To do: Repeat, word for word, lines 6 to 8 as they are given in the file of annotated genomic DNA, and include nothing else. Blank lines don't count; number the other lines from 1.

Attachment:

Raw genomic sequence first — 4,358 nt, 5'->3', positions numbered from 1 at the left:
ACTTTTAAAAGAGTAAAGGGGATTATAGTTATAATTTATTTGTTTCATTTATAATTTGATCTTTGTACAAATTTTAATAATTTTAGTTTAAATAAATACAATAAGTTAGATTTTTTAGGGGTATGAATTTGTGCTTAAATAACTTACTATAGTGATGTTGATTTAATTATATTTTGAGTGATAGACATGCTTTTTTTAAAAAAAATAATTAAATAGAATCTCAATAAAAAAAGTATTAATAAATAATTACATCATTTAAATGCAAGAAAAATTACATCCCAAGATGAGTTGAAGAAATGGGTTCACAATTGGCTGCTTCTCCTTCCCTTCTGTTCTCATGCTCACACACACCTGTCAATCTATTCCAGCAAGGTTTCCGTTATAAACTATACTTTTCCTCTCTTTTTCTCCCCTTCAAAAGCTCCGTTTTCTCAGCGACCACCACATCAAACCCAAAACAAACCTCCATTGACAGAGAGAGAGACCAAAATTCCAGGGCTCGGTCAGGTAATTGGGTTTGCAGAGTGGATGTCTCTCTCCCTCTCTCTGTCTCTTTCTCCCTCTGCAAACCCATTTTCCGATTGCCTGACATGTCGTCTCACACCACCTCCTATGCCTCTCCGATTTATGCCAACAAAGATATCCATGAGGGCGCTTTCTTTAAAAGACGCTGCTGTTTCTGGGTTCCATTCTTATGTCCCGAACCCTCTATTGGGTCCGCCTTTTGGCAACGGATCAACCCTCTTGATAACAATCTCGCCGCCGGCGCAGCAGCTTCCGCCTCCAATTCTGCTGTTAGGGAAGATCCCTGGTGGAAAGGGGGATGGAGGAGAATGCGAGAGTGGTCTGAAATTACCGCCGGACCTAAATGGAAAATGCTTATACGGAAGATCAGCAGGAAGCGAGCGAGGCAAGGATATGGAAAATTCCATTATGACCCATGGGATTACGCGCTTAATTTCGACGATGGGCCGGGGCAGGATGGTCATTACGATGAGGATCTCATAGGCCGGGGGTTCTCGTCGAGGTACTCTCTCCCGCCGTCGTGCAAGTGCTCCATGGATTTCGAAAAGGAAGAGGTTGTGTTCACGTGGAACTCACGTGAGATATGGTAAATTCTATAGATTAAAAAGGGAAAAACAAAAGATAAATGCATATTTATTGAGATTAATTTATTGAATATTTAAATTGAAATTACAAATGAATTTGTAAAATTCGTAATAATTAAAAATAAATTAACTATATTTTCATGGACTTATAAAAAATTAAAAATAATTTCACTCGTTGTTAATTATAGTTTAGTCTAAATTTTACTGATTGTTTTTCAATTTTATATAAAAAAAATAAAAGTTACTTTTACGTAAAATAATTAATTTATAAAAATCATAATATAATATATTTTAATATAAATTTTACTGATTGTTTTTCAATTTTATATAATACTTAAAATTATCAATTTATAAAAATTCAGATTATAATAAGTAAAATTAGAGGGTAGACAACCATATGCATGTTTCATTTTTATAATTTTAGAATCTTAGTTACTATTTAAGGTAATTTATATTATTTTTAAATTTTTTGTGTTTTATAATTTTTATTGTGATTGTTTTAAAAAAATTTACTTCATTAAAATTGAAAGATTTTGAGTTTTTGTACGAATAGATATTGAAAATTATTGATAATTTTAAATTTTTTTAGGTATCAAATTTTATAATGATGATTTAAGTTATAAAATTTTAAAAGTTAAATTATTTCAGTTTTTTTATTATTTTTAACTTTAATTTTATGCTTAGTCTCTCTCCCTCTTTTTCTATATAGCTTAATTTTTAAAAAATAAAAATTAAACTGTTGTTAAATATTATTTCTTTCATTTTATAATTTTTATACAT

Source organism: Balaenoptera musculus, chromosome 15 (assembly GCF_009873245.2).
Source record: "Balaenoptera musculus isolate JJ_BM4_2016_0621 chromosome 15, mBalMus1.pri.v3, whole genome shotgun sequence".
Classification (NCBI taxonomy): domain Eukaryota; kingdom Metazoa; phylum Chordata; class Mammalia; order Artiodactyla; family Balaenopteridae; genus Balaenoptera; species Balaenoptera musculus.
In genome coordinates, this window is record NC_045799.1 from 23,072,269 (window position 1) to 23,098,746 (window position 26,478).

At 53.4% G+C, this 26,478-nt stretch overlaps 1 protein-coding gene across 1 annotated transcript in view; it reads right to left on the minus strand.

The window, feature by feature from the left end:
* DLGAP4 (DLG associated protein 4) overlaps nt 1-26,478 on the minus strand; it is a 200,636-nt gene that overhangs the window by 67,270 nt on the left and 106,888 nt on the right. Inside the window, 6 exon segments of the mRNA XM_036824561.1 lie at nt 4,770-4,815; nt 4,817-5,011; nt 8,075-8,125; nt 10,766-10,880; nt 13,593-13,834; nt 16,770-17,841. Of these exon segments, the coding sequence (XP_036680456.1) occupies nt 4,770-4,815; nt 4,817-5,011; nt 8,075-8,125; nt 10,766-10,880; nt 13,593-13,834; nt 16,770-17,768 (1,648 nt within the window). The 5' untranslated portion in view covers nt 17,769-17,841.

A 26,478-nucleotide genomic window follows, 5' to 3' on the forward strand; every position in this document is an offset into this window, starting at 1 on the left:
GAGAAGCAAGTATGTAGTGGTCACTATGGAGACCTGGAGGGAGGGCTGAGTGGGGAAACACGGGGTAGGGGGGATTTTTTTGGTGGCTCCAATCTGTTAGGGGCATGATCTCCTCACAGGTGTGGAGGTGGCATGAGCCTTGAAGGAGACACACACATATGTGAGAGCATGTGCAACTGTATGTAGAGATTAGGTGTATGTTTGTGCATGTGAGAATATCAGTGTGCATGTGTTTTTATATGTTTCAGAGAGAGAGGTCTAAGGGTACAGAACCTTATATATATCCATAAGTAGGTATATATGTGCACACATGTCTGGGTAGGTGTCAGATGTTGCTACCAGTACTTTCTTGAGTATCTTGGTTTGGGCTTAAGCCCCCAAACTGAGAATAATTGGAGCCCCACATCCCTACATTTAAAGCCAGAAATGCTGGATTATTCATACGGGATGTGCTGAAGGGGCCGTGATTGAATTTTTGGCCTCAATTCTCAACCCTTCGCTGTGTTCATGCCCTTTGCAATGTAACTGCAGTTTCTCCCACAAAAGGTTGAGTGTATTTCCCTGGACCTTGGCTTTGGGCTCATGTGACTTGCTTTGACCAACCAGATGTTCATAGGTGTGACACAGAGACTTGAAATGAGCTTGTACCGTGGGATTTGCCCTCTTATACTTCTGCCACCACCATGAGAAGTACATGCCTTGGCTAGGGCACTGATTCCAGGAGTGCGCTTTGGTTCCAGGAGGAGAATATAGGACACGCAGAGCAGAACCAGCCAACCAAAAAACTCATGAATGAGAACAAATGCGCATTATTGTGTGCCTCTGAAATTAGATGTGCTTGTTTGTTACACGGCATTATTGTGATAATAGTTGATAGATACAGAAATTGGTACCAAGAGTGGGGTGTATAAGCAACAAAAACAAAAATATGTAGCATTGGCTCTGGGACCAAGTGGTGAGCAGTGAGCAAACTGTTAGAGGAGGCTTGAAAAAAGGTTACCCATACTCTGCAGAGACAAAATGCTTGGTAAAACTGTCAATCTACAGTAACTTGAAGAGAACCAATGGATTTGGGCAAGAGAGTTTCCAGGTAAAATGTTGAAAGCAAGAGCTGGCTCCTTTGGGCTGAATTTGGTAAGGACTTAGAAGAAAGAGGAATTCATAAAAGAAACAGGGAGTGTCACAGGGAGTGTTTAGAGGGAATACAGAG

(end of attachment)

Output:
In genome coordinates, this window is record NC_045799.1 from 23,072,269 (window position 1) to 23,098,746 (window position 26,478).

At 53.4% G+C, this 26,478-nt stretch overlaps 1 protein-coding gene across 1 annotated transcript in view; it reads right to left on the minus strand.

The window, feature by feature from the left end: